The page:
about Epidemiology & the department

Epidemiology academic information

Epidemiology faculty

Epidemilogy resources

sites of interest to Epidemiology professionals

Last Updated

13 Jul 2003

Source: Washington Post, May 10, 2002.

Clues to Anthrax Attacks Found

Findings of DNA Analysis Could Point to Source of Microbes

By Rick Weiss, Washington Post Staff Writer

The first detailed genetic analysis of the bacteria used in last fall's anthrax attacks has revealed minuscule but consistent differences between the terrorist strain and the nearly identical strain developed by the Army at Fort Detrick -- clues that could narrow the search for the person or people behind the attacks.

The differences -- a handful of mutations that apparently arose some time after the bacteria left the Army lab -- are so subtle that it is now indisputable the mailed microbes are direct descendants of the germs developed at Fort Detrick, according to scientists who did the analysis.

But the tiny genetic hallmarks found in the DNA of the bioterror microbes also amount to telltale fingerprints that had been invisible to scientists, who until now had been relying on cruder genetic techniques.

Those fingerprints could eventually help investigators figure out which of the 20 or so laboratories known to have worked with the Army's strain was the one the terrorist's microbes came from.

Researchers cautioned yesterday that they could not be certain that genetic fingerprinting would solve the mystery of who mailed the deadly bacterial spores to media organizations and elected officials last fall, killing five and sickening at least 13. Even if the technique helps to identify the lab from which the microbes most likely came, there will still be questions about who absconded with them and to whom that person may have passed them along.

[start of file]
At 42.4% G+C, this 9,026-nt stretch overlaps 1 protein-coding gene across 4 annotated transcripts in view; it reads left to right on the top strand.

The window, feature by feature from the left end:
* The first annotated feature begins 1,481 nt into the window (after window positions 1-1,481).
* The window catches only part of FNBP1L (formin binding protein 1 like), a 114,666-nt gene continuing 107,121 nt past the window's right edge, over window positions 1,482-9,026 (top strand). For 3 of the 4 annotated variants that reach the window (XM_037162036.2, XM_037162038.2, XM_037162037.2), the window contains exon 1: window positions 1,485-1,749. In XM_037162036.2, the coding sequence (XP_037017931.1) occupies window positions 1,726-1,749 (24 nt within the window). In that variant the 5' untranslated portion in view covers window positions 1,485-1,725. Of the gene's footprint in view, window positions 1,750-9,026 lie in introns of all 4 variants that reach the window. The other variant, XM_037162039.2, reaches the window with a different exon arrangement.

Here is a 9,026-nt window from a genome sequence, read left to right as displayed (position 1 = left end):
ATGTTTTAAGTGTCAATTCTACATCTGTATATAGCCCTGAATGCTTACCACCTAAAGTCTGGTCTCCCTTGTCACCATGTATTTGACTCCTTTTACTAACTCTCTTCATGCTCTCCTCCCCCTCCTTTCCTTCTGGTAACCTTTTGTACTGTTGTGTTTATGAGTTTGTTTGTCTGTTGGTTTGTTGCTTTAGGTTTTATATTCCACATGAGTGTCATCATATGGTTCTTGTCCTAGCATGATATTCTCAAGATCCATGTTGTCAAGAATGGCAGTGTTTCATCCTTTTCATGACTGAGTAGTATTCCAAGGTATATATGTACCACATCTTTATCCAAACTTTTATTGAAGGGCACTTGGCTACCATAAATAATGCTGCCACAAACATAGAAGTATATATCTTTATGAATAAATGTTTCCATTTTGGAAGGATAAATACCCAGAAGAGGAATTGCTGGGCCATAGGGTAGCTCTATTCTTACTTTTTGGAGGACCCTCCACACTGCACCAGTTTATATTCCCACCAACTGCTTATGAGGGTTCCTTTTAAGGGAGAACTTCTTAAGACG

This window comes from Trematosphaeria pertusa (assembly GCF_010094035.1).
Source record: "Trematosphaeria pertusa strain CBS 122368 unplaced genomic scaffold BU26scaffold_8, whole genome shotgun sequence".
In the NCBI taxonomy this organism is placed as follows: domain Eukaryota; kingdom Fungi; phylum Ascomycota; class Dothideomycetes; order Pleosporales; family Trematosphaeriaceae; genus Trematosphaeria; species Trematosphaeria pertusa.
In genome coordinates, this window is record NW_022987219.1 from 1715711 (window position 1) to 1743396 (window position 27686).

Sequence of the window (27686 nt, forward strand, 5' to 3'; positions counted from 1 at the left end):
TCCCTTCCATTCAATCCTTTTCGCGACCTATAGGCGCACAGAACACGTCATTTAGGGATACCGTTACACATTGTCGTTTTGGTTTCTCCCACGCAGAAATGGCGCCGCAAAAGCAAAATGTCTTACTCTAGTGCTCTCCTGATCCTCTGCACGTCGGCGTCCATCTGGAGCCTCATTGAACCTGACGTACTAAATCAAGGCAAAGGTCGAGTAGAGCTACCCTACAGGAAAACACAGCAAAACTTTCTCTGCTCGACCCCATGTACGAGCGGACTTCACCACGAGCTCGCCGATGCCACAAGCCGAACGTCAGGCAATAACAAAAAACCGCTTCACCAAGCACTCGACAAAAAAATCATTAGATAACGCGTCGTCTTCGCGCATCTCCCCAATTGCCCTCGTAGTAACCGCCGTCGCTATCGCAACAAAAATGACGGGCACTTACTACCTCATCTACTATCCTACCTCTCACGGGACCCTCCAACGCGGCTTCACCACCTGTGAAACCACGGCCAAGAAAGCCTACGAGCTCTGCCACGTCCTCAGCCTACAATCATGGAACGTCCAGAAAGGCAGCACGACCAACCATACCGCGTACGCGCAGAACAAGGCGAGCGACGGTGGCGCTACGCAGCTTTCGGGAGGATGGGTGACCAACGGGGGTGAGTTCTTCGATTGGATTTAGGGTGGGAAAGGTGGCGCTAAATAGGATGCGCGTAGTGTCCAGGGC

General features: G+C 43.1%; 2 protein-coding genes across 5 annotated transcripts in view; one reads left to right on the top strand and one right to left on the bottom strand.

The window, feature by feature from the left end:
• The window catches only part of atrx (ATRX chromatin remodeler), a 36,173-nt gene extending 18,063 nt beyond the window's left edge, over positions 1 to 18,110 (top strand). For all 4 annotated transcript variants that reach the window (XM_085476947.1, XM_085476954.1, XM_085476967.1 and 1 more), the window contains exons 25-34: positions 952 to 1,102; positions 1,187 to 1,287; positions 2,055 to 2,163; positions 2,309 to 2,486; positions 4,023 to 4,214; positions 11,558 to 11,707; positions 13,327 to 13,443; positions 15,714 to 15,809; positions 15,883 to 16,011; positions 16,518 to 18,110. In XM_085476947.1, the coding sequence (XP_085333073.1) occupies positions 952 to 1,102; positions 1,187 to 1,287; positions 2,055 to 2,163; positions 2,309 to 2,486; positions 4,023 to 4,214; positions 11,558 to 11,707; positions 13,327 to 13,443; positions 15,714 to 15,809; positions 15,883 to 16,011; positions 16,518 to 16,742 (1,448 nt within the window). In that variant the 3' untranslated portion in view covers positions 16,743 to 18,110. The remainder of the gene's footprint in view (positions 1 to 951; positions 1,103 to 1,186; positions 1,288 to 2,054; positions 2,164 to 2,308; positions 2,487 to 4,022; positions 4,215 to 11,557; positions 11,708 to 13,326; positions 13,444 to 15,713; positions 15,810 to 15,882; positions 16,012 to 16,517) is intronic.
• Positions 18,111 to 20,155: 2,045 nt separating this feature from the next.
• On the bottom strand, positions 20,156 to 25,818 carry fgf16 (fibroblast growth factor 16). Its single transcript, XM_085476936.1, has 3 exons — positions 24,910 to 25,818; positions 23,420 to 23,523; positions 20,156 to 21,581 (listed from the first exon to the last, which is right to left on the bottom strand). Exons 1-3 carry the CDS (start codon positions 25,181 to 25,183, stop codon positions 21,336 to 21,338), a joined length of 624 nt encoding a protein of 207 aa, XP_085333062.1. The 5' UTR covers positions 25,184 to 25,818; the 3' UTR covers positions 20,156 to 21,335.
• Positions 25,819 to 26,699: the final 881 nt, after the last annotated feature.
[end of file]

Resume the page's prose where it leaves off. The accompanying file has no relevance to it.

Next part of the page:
Indeed, some scientists said yesterday they were discouraged that the differences between the bioterror and Army strains are so small because that finding makes it more likely that rare but unavoidable errors in the fingerprinting process could obscure the similarly rare differences between substrains.

But project leaders Timothy Read and Claire Fraser of the Institute for Genomic Research (TIGR) in Rockville said they hope the detailed genetic information would help rule out certain labs as sources of the terrorist bugs and perhaps highlight others for the FBI.

"Without a doubt, this kind of information can lead you in the right direction," said Fraser, who is president of TIGR, a not-for-profit research institute. "It has the potential to narrow the focus a lot."

The FBI has said that it has no hot leads in the case. FBI Director Robert S. Mueller III said in Senate testimony on Wednesday that recent scientific findings in the case have not altered the belief that the culprit is likely a U.S. man with a scientific background, acting alone. Lately, the agency has been giving lie-detector tests to some scientists with a history in the field.